Regarding the Dragonetti, Homer told me that it was "not a great piece of music, but a good exercise". In all, we spent 4 weeks on the piece, and he treated it as an etude. Thanks.
  8. Johnny L

    Johnny L

    Feb 14, 2002
    Victoria, TX
    Yeah I'm with Ken on this one...but I'm also a sucker for mirror balls, straight beats, and slammin' bass.

    If there's one recorded performance of bass and bow left on this planet after the apocalypse, I pray to God that it is Gary Karr's version of the Dragonetti Concerto. It's the first and last piece that makes me proud to lug an instrument that will forever be able to kick my ass in an arm-wrestling contest.
  9. GirlBass


    Jul 31, 2005
    New York
    It is a good etude. you can learn your arpeggios, scales, and even some harmonics. Great. It is not a great audition piece. The original poster did not have a lot of time to prepare a piece, nor did he have a lot of experience, and while I sure YOU are impressed by something so average, it would not be in the kid's best interest to frantically learn something like the dragonetti for an audition in such a short amount of time. And like most bass concertos, they are more often than not played badly. Not what you want when auditioning. The purpose of the concerto is to display technique AND musicality, among other things, which is why the Eccles is so commonly suggested.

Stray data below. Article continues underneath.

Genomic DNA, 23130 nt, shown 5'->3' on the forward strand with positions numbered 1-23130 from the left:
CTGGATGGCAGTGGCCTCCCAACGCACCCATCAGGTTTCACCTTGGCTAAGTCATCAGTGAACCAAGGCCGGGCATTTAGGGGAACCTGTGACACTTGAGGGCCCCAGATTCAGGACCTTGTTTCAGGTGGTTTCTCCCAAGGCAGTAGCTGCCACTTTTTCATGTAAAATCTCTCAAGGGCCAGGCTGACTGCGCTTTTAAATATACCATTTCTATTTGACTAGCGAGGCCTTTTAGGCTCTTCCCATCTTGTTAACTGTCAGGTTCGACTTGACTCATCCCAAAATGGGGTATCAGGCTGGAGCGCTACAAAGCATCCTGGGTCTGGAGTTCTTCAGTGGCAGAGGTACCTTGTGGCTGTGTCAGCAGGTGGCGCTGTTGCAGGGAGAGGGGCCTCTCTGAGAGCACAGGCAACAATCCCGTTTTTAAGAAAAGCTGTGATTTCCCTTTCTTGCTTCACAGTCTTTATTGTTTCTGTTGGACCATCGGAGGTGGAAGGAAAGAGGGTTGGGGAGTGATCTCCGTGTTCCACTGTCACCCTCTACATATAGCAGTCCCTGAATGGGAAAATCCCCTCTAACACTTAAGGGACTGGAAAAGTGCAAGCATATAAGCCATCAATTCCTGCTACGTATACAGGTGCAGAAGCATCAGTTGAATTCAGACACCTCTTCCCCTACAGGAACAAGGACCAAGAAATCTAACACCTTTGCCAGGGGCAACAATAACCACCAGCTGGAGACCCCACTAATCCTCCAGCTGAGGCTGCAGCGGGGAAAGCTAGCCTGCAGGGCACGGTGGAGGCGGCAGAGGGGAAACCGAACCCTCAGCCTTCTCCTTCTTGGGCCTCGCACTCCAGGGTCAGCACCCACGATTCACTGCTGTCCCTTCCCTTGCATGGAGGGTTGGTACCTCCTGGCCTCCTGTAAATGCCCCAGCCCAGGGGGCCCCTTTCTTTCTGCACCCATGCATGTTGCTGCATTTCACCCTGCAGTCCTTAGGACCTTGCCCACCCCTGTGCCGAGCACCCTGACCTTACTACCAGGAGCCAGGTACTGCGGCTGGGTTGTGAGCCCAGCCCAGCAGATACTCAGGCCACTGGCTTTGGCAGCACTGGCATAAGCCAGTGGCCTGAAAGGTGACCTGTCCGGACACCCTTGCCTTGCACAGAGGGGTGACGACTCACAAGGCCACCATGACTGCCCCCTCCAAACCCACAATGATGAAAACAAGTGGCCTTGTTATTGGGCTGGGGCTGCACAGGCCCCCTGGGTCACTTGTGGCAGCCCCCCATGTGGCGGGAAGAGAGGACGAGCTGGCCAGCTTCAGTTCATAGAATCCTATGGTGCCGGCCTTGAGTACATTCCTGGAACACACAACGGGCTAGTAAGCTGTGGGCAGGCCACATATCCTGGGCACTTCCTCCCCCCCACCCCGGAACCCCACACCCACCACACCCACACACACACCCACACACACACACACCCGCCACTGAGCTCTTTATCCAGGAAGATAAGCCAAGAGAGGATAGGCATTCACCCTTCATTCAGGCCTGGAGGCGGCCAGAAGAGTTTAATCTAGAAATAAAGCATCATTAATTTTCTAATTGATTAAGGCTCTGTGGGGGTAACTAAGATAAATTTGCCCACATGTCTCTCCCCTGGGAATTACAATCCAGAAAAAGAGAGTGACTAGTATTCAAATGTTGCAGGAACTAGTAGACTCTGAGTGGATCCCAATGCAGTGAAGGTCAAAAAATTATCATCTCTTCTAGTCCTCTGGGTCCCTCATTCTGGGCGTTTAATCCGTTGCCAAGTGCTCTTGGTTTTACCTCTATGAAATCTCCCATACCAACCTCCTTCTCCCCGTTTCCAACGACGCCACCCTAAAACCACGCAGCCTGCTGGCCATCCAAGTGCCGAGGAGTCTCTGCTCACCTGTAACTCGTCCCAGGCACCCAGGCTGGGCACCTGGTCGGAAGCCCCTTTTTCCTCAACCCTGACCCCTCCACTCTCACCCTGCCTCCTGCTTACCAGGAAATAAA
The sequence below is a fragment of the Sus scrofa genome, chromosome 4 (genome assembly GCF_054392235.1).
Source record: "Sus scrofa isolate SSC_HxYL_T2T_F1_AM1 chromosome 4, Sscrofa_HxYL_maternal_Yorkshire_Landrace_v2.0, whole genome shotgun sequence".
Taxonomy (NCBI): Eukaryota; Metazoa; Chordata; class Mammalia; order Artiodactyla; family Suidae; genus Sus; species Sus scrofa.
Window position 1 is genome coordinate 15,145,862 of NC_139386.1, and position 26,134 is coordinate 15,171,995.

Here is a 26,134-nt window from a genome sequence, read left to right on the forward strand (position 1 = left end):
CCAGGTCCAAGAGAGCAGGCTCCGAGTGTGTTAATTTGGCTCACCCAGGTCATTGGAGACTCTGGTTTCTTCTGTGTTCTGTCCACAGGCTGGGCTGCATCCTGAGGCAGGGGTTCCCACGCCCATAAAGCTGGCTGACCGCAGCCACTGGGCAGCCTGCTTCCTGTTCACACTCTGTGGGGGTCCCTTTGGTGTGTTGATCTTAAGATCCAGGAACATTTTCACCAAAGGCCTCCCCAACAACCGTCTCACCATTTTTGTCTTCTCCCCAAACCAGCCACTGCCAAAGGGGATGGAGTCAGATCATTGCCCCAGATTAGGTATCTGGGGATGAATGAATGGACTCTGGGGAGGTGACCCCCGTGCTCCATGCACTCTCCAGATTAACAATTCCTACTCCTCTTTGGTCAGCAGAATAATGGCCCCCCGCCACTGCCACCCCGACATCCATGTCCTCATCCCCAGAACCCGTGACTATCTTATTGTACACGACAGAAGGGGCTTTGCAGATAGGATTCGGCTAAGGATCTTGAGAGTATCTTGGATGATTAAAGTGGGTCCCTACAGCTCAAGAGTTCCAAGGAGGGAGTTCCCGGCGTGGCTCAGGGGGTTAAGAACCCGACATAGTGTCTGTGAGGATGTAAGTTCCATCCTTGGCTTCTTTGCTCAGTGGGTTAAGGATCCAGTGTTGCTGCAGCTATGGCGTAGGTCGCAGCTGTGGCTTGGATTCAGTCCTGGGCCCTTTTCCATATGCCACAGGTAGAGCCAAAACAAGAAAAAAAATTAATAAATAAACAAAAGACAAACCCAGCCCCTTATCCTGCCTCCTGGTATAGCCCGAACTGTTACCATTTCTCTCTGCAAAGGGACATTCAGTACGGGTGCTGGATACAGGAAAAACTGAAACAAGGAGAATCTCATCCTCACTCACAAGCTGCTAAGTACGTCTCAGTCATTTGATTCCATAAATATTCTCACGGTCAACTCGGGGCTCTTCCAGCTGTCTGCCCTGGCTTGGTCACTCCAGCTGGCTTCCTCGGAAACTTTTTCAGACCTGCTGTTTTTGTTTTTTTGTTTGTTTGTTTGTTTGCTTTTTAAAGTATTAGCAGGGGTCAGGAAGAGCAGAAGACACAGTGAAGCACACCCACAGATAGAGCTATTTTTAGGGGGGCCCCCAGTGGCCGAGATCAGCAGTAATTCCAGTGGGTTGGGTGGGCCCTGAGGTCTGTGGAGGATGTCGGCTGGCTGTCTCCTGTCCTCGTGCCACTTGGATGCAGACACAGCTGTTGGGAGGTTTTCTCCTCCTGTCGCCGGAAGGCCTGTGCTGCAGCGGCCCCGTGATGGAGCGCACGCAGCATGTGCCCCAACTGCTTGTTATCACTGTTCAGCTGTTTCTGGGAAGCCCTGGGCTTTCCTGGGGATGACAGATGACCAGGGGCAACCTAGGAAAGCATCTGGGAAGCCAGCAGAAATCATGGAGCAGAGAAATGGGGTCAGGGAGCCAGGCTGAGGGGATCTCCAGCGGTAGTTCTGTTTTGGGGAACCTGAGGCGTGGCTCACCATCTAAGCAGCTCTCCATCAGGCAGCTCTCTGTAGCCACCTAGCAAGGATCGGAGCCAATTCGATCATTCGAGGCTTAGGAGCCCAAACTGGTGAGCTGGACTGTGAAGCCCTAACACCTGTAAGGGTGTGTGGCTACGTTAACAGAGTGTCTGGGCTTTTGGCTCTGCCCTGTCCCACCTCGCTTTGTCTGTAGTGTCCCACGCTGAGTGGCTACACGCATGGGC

Yes, I may be young, but I also do not go around judging people by their profiles and more specifically, their age, and interesting habit you seem to have picked up. So congratulations, you're old, judgemental, and have a shrine to the great dragonetti and his concerto.